Thriller pivots from absorbing to boring

INFERNO by Dan Brown. Reviewed by Michael Kimberley

WHEN a book is really good, the pages seemingly turn themselves. And while Dan Brown’s latest offering is definitely a page-turner, it is also a clunky mess.

In fact, it is an enigma to the “page-turning” definition – it is both absorbing and boring. The book pivots between the two from start to finish.

But it is a strange feeling to read a book so quickly only to realise at the end how staggeringly clumsy it was.

Then again, that’s Brown for you. He is no literary genius but still manages to create something that is pure escapism.

You can’t dispute his ability. He knows how to spin a good yarn even if it is full of knots.

Once again the author has stuck to his tried and tested formula – a cat-and-mouse chase involving villains worthy of a James Bond film.

His latest novel lacks the build-up found in The Da Vinci Code and fails to pull the carpet right from under you.

The 2003 mystery-detective novel was a literary phenomenon, selling 81 million copies in 51 languages. It spiraled Brown to mega-blockbuster stature after generating criticism and controversy around the world.

Like The Da Vinci Code, Inferno is a fusion of history, art, codes, and symbols.

It is based on one of history’s most mysterious literary masterpieces, Dante’s Inferno.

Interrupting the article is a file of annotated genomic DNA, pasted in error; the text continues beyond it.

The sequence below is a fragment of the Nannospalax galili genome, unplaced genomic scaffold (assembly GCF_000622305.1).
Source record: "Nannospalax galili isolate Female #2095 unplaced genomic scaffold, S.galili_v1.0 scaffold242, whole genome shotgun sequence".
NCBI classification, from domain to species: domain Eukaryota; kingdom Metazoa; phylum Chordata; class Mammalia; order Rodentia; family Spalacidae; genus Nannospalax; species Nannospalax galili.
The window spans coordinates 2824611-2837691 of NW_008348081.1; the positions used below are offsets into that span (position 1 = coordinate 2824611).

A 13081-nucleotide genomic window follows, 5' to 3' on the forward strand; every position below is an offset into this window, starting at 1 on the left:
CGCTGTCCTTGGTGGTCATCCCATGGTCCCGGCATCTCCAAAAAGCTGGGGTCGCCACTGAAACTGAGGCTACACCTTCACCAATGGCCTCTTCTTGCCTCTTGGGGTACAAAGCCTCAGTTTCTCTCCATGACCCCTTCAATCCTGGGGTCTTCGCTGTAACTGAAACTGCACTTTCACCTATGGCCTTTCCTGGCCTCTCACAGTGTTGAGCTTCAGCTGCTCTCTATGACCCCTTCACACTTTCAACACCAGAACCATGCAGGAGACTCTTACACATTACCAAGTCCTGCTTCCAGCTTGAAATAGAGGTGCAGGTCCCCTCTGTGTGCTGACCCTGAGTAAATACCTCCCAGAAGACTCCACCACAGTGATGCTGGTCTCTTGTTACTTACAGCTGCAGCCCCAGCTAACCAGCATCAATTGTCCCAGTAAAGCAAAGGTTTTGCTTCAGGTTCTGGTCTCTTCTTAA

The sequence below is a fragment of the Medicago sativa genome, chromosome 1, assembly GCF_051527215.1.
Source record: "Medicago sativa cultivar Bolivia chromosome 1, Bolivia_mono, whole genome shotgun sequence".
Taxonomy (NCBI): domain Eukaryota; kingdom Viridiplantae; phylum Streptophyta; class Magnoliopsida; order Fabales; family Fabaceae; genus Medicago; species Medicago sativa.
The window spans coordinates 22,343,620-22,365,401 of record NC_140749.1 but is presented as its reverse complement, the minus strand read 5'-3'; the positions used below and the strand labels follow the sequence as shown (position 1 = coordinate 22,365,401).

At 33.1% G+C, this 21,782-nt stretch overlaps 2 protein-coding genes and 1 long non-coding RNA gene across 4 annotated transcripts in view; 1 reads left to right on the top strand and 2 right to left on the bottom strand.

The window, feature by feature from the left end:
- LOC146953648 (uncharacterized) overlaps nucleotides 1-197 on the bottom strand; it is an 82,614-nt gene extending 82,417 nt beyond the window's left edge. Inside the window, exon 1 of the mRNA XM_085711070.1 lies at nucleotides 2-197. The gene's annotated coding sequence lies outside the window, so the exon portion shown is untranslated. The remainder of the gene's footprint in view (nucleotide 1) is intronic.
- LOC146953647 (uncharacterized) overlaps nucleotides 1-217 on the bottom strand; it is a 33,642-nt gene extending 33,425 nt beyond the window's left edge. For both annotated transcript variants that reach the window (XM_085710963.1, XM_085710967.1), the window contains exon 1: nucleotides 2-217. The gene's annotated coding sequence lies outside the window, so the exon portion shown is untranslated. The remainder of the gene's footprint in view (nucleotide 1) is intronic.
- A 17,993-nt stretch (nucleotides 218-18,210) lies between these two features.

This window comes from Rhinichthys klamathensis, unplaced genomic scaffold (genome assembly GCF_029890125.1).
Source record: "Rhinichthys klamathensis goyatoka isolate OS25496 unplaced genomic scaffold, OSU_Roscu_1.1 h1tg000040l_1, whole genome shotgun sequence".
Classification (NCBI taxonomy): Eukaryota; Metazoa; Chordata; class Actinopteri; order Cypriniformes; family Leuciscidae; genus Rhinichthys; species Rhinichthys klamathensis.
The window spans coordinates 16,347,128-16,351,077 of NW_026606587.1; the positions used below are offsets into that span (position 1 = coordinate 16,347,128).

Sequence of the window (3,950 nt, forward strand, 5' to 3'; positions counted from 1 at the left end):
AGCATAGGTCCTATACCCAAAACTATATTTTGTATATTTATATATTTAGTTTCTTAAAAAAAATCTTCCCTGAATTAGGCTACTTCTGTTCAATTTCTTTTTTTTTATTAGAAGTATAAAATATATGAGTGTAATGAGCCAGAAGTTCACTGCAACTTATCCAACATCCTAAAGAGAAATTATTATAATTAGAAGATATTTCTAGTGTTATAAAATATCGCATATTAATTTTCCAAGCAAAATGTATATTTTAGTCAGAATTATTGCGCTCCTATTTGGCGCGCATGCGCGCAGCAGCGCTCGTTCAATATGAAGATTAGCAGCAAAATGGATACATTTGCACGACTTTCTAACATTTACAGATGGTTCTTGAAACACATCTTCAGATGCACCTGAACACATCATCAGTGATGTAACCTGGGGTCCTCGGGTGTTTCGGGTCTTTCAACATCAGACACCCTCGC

The book’s arcing message is overpopulation. Brown links a piece of Dante Alighieri’s 14th-century epic poem to the catastrophe of overpopulation overwhelming the planet.

It kicks off with symbology expert Robert Langdon waking up in a Florence hospital bed with no memory of the last few days. A gun is fired and the race to the end begins.

Langdon just manages to escape the hospital with the help of Sienna Brooks, one of the doctors tending to him.

The first puzzle piece – sewn into his bloody tweed jacket – soon comes into play.

Inside is a hi-tech projector that displays a modified version of Botticelli’s Map of Hell.

Unlocking it, Langdon finds a medieval bone cylinder but before he can catch his breath, he is off again, with soldiers and an assassin on his tail.

What follows in formulaic style is a scavenger hunt across the heart of Europe to save the human race from a genius scientist.

The scientist is intent on solving the world’s population problem by releasing a virus. And it seems only Langdon can stop him.

You can expect lots of twists and turns, bad prose and mixed metaphors which is all a hallmark of any Brown book. But a first time reader of Brown will find Inferno pleasing while fans of the thriller writer will find themselves disappointed.

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